Determining and Managing Critical Load and Heat Load in the Data Center

Sizing the electrical service for a data center or data room requires an understanding of the amount of electricity required by the cooling system, the UPS system, and the critical IT loads.  The power requirements of these elements may vary greatly from each other, but can be precisely estimated using simple rules once the power requirements of the planned IT load are determined.  Apart from estimating the size of the electrical service, these elements can be used to estimate the power output capacity of a standby generator system, if one is required for the data center loads.

A proper planning exercise in developing a data center, from a single rack sized environment to a full scale data center begins with determining the size of the critical load that must be served and protected.  The critical load is all of the IT hardware components that make up the IT business architecture:  servers, routers, computers, storage devices, telecommunications equipment, etc., as well as the security systems, fire and monitoring systems that protect them.  The process of determining critical load begins with a list of all such devices, with their nameplate power rating, their voltage requirements, and whether they are single phase or three phase devices.  The nameplate information must then be adjusted to reflect the true anticipated load.

Determining the critical heat load starts with the identification of the equipment to be deployed within the space. However, this is only part of the entire heat load of the environment. Additionally, the lighting, people, and heat conducted from the surrounding spaces will also contribute to the overall heat load. As a very general principal, estimate no less than 1-ton (12,000 BTU/Hr / 3,516 watts) per 400 square-feet of IT equipment floor space.

The equipment heat load can be obtained by identifying the current requirements for each piece of equipment and multiplying it by the operating voltage (for all single phase equipment). The number derived is the maximum draw or nameplate rating of the equipment. In reality, the equipment will only draw between 40% and 60% of its nameplate rating in a steady-state operating condition. For this reason, solely utilizing the nameplate rating will yield an over inflated load requirement. Designing the cooling system to these parameters will be cost prohibitive. An effort is underway for manufacturers to provide typical load rating of all pieces of equipment to simplify power and cooling design.

The equipment that will occupy a space has not been determined prior to the commencement of cooling systems design. In this case, the experience of the designer is vital. PTS maintains an expert knowledge of the typical load profile for various application and equipment deployments. For this reason, as well as consideration of future growth factors it may be easier to define the load in terms of an anticipated standard for a given area. The old standard used to be a watts-per-square foot definition.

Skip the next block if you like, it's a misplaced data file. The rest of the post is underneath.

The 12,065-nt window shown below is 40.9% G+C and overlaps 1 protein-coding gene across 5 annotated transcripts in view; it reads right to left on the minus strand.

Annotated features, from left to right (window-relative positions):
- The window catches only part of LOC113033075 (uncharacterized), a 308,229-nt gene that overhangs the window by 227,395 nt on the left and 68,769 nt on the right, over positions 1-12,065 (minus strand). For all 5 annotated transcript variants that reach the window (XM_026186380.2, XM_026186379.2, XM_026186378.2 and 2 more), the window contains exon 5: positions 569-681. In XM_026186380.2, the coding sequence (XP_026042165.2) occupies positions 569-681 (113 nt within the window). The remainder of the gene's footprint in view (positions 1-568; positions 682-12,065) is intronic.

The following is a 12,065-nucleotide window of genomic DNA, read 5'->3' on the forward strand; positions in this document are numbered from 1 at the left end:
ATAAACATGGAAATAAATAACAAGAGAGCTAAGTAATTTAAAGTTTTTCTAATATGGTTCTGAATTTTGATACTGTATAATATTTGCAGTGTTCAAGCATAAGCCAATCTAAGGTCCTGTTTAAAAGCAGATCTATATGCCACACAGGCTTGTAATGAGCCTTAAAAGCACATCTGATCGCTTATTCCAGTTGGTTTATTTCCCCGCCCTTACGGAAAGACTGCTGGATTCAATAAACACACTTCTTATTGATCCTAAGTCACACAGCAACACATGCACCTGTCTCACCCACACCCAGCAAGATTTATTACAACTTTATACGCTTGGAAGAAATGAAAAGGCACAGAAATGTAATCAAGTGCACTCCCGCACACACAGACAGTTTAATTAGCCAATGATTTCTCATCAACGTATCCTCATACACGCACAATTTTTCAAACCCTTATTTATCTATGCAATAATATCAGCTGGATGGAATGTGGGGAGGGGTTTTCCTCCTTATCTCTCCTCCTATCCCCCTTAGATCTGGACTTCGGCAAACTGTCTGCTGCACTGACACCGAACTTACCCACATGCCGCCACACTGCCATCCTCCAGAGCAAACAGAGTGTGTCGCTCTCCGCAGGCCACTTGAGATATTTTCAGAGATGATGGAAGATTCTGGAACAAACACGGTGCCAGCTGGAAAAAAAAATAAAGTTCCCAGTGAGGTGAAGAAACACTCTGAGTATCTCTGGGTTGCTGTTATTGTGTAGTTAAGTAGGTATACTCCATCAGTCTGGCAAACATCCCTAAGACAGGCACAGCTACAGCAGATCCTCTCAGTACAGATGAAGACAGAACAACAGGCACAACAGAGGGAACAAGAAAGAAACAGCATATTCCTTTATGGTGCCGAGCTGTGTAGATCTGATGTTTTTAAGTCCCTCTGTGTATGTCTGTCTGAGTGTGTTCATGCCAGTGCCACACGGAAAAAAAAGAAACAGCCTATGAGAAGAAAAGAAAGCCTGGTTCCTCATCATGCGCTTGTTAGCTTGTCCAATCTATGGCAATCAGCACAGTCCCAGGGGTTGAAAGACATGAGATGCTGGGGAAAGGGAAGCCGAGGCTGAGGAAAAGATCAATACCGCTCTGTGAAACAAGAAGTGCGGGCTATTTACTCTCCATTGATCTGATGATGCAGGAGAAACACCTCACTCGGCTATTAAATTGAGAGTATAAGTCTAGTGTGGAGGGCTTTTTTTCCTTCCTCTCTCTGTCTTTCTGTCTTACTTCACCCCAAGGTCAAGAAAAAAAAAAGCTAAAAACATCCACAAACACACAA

The nameplate power requirements are the worst-case power consumption numbers required by Underwriter’s Laboratory and in almost all cases, are well above the expected operating power level.  Studies conducted by reputable consulting engineering firms and power supply manufacturers indicate that the nameplate rating of most IT devices is well in excess of the actual running load by a factor of at least 33%.  The U.S. National Electrical Code (NEC) and similar worldwide regulatory bodies also recognize this fact and allow electrical system planners to add up nameplate data for expected loads and multiply by a diversity factor, anticipating that not all devices are running at full load 100% of the time. Calculators gather power consumption data from a wide range of manufactures and further specify various equipment configurations.

Determining the electrical power required to support and cool the critical load within the data center is essential in planning for the development of a facility that will meet the end user’s availability expectations.  This will help specify the size of the Data center physical infrastructure components that will achieve the availability determined by the needs assessment.  Once the sizing determination is complete, conceptual and detailed planning can go forward with the assistance of a competent DCPI systems supplier or, in the case of larger scale data centers, a consulting engineer.

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Data Center Network Architectures and Research Problems

Data centers have progressively become an essential part of Internet services and networking.  This has resulted in setting key demands for the current data center network architecture. Demands like support for cloud computing, competence, scalability and efficiency results in appealing confronts from network architecture’s perspective. Like other sciences, research in data centers is essential to keep the center running smoothly.  Research projects must be paid keen attention for the purpose of quick improvement. Agility is the key. The more agile a data-center network is, the more efficient the deployment of money and resources is. During the research process there is a whole gamut of challenges. The major ones include – formulating ideas, setting out detailed designs to code up and implement, bringing together all the equipment to run the experiments and make them real.

There are several research problems or hitches in data center. Some of them are enlisted below:


It is essential to understand the cost structure in a data center. There are various components in a data center which eat up the costs. Some components include – Servers, Infrastructure, Electrical utility costs and lastly the Network (Links, transit, equipment). Power associated expenses are similar to the networks. IT devices consume 59% of each watt brought, 8% to delivery losses and 33% for cooling purposes. Cooling costs could be brought down by permitting the data centers to run hotter, which may need the network to be more flexible in nature. Important fraction of network related costs is spent on networking equipment. Other fraction of the total costs of the network recount to wide area networking that includes traffic to end users, traffic between data centers and regional services.